By filmmaker Tracy Schott, host, Voices4Change Radio Show
“I see you.”
“I am here.”
This is the traditional greeting of members of the South African Zulu tribe.
Fundamentally it is what we all need to feel whole. To be seen for who we are and to be known by others allows us to proclaim that we exist, we thrive, that we are here.
Alfred Adler, a contemporary of Sigmund Freud, believed that our essential driving force was not our egos but the need to belong and feel significant. We are social beings by nature. We derive our sense of purpose and sense of self from the reflection we see in each other’s eyes.
Adler believed that social interest was critical to individual and societal wellbeing. Children who grow up with strong friendships and family relationships have higher self-esteem, while children who experience trauma (i.e., abuse, abandonment, hatred) lose their capacity for empathy and are at higher risk to become antisocial.
Social isolation is related to increased risk of illness and is a predictor of mortality (Pantell, M, et al.). The social connection provides a safety net for people who live alone in terms of practical assistance and physical health.
Domestic violence perpetrators know that removing social connections is an effective means of keeping women trapped in abusive relationships. Not only do abused women lose their support systems, but they also lose the ability to ask for help or even believe they are worthy of it. As Dr. Evan Stark stated in my film, FINDING JENN’S VOICE, “There are tactics that are designed to isolate women from their friends, their family, their co-workers but also their sense of who they are -because we are not just individuals, we’re individuals in relations.”
If 2020 has done anything, it has reinforced how important our connections with each other are. Social isolation has been the hardest part of this year for me. And I’m not alone.
“I see you.”
“I am here.”
Last year, social media usage exploded with our need to document our lives and tell the world that we’re still here. That push to connect with others has landed even the fiercest Facebook nay-sayers into an obsessive checking of the app.
Zoom calls have replaced ordinary phone calls. Whereas in the past, we’d schedule a conference call or even pick up the phone to talk to someone, we now find that we need to see the face attached to the voice and show our own (even when it means climbing out of our PJs and putting on make-up).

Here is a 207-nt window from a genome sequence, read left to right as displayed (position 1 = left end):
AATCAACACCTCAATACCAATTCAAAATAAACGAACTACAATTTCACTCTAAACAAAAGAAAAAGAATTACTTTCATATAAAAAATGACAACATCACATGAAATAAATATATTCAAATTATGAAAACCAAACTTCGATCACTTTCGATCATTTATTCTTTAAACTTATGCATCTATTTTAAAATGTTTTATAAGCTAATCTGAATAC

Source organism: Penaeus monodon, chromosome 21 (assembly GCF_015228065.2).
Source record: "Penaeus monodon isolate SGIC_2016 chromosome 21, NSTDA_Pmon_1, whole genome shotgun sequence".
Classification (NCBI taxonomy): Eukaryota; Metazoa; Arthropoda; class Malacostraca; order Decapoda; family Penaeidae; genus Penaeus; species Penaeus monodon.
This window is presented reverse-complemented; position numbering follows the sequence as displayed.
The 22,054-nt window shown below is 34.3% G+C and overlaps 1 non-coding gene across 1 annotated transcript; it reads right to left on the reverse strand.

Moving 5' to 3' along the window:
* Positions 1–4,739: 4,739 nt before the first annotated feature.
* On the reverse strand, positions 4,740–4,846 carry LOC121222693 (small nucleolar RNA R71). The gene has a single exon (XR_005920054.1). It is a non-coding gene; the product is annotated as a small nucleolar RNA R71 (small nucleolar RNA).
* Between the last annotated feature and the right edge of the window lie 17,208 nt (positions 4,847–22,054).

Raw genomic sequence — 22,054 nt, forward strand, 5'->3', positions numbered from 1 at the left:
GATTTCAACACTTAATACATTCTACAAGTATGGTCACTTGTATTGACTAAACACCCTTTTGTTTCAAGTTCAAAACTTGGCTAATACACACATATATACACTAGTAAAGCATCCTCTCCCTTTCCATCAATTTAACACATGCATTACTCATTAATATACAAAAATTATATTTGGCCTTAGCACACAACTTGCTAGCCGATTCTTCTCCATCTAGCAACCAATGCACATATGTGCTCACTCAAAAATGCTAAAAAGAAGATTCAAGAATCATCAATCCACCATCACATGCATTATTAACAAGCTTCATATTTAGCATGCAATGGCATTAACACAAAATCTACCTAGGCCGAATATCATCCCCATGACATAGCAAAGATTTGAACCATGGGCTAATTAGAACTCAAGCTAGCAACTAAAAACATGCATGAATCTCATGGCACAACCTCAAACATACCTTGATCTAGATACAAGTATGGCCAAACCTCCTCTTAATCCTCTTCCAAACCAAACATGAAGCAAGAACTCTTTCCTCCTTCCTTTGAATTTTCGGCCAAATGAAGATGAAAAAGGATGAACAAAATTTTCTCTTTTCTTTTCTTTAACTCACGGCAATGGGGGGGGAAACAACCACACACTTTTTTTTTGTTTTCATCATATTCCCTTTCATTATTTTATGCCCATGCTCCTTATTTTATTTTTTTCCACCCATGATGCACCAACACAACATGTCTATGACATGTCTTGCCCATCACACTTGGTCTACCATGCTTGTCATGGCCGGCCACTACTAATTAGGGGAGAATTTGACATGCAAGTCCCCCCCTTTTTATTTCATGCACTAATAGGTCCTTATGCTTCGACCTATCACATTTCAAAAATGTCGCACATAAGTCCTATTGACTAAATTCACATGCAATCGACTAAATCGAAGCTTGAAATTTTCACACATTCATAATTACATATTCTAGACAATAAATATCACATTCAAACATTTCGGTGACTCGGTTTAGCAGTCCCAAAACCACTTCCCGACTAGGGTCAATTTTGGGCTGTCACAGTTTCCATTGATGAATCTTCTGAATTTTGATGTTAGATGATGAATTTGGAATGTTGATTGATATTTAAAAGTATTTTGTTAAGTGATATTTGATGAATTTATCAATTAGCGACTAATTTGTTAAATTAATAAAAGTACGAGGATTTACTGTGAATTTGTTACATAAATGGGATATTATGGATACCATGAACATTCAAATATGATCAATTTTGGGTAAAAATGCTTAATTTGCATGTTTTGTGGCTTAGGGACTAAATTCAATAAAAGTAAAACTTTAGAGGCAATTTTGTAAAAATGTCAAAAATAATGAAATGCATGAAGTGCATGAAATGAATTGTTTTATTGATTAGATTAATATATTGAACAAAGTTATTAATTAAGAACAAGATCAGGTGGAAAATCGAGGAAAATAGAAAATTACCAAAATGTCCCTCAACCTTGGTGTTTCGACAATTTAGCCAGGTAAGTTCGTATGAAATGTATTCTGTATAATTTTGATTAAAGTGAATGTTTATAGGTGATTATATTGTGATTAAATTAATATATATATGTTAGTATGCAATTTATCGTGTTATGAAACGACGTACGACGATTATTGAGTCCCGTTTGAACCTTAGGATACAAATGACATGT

Grandparents are learning to Facetime with their families, worshiping via Zoom, and embracing, what is for many, a strange new world of technology. My 82-year-old mother is watching YouTube videos on her iPad to learn all the ways she can use her new Apple Watch to stay safe and connected.
“I see you.”
“I am here.”
2020 was the reset to our world.
When the pandemic first hit, it was like God put the world on a timeout. “You just sit there and think about what you’ve done!” And for a short time, that happened. The air got cleaner. We learned how to bake bread, grow gardens, and revel in healing a nice walk in the woods.
But humans, by nature, don’t like to sit and think. We are doers.
We found a way to move past the isolation, using our ingenuity to stay connected.
· Computer geniuses brought forth the tools of technology for all so that we could continue to learn, work, and connect virtually.
· Scientists dove into the biology of the virus, producing treatments and vaccines in unheard-of times.
· Healthcare workers, hairdressers, restauranteurs, yoga instructors, veterinarians, filmmakers, and more found new ways to do what they do responsibly.
· Artists, musicians, writers, and creators of all types used their talents to uplift us and remind us of our humanity.
· And most of us took pride in putting public health first (I wear my mask to protect you. You wear your mask to protect me, my mother, your grandfather…)
We found a way forward. We did what we needed to be seen and known. It wasn’t perfect. But it was progress.
There is no doubt that 2020 was awful. Lives were lost. Livelihoods were shattered. Relationships were stressed beyond endurance. Women in abusive relationships became even more vulnerable. The pandemic brought into stark relief all the inequities in our communities. The poor, weak, and disenfranchised became poorer, weaker, and more disenfranchised. Our entire social structure was challenged.
We learned how fragile we are. But we also learned how to survive. Together.
As we look out on 2021, I hope that the lessons we learned about our world, our society, and ourselves will guide us through the years to come. And we remember that what happens to one of us happens to all of us.
Mostly, I hope that we remember to see each other, if only to reaffirm our own existence.
“I see you.” “I am here.”
Tracy Schott, MSW, MS is the creator of Voices4Change.net, director of the award-winning documentary film FINDING JENN’S VOICE, and Schott Productions owner. She worked as a child and family therapist, specializing in child abuse cases for 15 years before making the unusual career change to film and video production to create social change through media.